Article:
A maintained deck will last

  • By Angie Hicks
  • Tuesday, September 17, 2013 5:12pm
  • Life

One of the joys of early fall is deck time on the last few warm days. That is, of course, unless your outdoor structure has become a debris-laden, splintering eyesore.

A wood deck can last a lifetime, providing it’s well maintained. If you want to keep yours — or get yours — in good shape, follow tips our research team gleaned from highly rated deck pros:

Do an inspection. Review the deck annually, searching for such safety hazards as loose bolts, nails, rails, handles and floorboards.

Keep it clean. At least once a year, clear your deck of leaves, twigs, branches and other material.

To remove mold, mildew or other stains, use a deck-cleaning solution and a stiff brush. Power washing is another option, but use a light setting; high pressure can splinter wood.

Stain or seal. Depending on how much time your deck bakes in the sun or is exposed to other extremes, it will need to be stained or sealed every two to four years.

Start with a thorough cleaning, making sure the deck dries for a full 24 to 48 hours before applying the first coat of stain or sealant. Two coats are recommended, as deck wood, over time, will develop cracks that will expand with the passing of the seasons.

If deck wood is new or in good shape, consider a transparent stain that lets much of the grain show through. A semi-transparent stain will reveal less grain and a solid color will cover completely. Solid stain is recommended if wood is splintering or otherwise showing signs of damage.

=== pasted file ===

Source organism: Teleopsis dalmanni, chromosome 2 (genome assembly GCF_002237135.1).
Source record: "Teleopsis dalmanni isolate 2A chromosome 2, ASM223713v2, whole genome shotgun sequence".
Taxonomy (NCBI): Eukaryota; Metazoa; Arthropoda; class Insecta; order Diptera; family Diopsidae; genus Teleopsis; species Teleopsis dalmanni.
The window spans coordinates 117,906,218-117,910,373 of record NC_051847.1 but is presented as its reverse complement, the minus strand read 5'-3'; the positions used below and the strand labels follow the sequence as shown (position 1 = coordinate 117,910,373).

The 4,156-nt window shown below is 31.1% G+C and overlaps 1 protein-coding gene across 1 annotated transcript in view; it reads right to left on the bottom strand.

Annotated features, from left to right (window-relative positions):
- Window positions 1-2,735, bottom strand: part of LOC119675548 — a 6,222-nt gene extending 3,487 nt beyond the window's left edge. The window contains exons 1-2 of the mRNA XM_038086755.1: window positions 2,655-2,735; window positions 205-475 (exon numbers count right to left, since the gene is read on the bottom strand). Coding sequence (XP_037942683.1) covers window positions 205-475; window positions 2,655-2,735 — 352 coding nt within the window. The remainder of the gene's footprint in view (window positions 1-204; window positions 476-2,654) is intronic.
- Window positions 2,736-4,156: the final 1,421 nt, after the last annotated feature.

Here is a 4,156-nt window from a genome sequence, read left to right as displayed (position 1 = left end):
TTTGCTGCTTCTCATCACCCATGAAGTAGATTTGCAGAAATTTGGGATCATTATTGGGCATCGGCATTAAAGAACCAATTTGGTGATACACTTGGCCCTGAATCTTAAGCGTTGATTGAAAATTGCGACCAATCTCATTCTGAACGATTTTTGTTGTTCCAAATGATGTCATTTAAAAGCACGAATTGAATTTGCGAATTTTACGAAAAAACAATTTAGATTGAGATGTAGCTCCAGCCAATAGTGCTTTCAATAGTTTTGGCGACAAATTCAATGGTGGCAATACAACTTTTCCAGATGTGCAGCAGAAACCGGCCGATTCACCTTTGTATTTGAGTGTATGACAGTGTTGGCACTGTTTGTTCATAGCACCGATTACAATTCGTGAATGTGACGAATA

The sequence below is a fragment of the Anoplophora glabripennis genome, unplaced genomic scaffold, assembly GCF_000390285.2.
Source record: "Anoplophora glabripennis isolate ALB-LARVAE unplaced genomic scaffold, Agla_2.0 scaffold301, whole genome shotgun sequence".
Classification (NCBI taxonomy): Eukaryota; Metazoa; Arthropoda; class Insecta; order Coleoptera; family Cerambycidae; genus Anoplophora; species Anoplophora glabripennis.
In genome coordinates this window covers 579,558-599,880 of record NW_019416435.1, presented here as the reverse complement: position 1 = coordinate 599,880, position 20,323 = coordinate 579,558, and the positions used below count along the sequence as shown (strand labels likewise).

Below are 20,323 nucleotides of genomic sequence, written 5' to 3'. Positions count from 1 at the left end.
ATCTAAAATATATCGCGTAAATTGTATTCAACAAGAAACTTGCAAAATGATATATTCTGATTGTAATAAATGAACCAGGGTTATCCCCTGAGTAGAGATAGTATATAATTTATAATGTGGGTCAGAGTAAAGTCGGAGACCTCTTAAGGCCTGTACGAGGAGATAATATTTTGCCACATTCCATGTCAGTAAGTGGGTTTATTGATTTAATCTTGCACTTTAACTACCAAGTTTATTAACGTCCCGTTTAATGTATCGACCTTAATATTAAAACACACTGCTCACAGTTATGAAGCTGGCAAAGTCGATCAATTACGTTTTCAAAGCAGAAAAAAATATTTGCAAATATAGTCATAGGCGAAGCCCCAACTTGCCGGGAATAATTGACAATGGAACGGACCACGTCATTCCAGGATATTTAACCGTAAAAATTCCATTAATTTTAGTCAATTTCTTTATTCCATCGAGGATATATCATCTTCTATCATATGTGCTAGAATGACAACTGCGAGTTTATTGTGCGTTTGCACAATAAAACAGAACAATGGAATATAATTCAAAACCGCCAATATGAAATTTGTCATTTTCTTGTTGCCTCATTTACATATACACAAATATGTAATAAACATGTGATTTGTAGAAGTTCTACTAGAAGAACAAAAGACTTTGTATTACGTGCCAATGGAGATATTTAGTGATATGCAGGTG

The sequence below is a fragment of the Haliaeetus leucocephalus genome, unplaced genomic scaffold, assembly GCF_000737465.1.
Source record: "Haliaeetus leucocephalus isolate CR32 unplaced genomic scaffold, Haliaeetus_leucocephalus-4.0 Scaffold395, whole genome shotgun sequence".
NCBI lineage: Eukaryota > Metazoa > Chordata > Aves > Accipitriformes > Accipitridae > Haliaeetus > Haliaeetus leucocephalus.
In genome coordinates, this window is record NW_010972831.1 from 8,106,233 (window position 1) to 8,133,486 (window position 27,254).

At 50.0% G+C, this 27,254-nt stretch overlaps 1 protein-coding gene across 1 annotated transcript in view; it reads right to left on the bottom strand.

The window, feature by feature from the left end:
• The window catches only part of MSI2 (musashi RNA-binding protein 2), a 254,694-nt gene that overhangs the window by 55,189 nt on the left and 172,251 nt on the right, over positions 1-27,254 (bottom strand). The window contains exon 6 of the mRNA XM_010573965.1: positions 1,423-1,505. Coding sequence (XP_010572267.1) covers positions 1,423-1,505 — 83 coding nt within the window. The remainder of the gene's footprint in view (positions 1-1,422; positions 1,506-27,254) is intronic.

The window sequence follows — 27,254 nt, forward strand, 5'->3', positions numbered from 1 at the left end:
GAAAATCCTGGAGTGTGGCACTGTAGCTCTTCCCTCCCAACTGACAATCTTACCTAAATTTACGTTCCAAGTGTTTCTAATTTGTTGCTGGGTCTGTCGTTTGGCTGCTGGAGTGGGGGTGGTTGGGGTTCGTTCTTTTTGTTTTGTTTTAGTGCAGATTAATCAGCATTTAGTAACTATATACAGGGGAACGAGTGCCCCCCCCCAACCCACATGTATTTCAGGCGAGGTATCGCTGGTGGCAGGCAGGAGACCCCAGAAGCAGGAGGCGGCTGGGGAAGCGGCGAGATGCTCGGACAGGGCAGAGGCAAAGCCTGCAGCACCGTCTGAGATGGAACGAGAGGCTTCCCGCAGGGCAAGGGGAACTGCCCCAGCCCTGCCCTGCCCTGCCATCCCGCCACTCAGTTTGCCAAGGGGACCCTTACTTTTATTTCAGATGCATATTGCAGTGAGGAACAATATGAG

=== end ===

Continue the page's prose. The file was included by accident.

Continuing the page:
Whatever product you choose, be sure it repels water and contains a UV protector to resist fading. Also, look for a water-soluble or oil-based stain. Oil-based products will last from three to five years.

Apply stain or sealant evenly and watch for drips, especially on vertical services. Be sure to “back brush” as you apply, pushing the material into the cracks of the deck boards, making sure it’s absorbed completely.

If deck upkeep is more work than you want to do yourself, there are many companies that provide deck repair and maintenance services.

The price of hiring a professional can vary greatly, depending on the size and shape of your deck, as well as the materials used.

Basic maintenance — cleaning, wood repair and staining or sealing — ranges from $400 to more than $1,000.

If you decide to hire deck help, get several bids, check references and confirm that the company is appropriately licensed and insured. In addition, make sure the company has a plan for covering and protecting plants and other areas from cleaners or stains.

And when all is done, celebrate with some well-deserved downtime on your now-delightful deck.

Angie Hicks is the founder of Angie’s List, a resource for local consumer reviews on everything from home repair to health care; www.angieslist.com.

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